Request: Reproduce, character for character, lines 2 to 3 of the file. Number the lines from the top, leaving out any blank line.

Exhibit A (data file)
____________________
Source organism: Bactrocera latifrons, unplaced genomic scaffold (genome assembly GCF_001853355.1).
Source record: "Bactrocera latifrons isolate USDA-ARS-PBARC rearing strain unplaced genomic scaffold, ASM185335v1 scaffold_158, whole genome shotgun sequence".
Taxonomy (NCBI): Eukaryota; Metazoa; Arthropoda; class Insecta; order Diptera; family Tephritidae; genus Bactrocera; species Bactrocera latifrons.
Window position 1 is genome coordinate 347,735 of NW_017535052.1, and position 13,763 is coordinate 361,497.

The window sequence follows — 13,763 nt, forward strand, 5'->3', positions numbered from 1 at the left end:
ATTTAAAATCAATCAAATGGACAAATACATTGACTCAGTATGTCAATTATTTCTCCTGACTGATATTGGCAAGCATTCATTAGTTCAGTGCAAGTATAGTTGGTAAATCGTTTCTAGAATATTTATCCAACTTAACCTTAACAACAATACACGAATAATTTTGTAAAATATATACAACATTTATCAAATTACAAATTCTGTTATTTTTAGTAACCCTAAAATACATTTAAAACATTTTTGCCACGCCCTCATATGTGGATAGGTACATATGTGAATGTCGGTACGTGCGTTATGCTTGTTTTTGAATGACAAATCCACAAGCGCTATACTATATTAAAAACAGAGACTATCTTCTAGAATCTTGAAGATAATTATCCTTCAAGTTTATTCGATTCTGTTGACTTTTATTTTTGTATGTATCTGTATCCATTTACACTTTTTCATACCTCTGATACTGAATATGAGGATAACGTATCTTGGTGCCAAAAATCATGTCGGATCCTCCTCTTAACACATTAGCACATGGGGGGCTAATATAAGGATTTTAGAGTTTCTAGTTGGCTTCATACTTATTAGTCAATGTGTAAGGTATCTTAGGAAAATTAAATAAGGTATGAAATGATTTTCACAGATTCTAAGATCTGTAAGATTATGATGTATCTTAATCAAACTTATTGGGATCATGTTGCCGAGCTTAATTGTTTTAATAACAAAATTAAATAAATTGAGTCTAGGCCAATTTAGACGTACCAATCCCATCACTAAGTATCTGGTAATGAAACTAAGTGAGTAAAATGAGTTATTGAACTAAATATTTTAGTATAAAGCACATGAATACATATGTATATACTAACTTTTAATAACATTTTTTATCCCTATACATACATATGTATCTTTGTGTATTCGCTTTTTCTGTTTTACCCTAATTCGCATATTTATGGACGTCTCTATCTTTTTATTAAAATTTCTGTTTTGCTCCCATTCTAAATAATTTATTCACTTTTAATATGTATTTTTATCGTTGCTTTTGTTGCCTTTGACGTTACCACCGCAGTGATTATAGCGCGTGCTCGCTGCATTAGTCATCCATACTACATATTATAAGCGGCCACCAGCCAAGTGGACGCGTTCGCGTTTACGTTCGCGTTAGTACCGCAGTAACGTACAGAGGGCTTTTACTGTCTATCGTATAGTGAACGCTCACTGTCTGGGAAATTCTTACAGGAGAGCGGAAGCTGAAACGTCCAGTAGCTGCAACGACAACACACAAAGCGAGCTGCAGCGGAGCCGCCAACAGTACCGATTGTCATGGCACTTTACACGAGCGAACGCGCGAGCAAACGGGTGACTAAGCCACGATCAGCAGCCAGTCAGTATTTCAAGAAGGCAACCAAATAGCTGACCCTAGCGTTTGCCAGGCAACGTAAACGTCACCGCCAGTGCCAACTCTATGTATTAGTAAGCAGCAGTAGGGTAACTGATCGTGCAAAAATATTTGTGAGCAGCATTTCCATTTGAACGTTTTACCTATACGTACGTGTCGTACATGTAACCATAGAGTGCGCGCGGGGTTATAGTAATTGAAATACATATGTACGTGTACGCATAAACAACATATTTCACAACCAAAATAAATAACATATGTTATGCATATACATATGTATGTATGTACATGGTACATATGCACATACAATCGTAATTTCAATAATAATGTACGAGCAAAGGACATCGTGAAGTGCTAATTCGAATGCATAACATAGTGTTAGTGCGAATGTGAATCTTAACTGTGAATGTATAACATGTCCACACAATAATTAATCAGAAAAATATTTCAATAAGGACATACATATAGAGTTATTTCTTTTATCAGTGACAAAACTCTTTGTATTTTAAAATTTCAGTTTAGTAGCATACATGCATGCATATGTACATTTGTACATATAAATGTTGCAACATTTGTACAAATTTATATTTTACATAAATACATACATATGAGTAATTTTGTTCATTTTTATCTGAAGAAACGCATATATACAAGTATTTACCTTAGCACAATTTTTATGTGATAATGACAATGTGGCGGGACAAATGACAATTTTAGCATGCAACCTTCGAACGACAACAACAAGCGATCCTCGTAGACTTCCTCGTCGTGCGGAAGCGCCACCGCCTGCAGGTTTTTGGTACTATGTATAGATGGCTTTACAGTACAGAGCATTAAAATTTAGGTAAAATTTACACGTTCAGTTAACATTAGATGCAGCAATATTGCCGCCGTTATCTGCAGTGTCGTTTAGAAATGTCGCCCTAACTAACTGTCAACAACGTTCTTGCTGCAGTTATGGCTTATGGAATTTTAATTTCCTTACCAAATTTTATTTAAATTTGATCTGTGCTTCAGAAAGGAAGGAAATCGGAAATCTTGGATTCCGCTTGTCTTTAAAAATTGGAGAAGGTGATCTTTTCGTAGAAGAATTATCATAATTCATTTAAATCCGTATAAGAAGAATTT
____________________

Source record: "Bactrocera latifrons isolate USDA-ARS-PBARC rearing strain unplaced genomic scaffold, ASM185335v1 scaffold_158, whole genome shotgun sequence".
Taxonomy (NCBI): Eukaryota; Metazoa; Arthropoda; class Insecta; order Diptera; family Tephritidae; genus Bactrocera; species Bactrocera latifrons.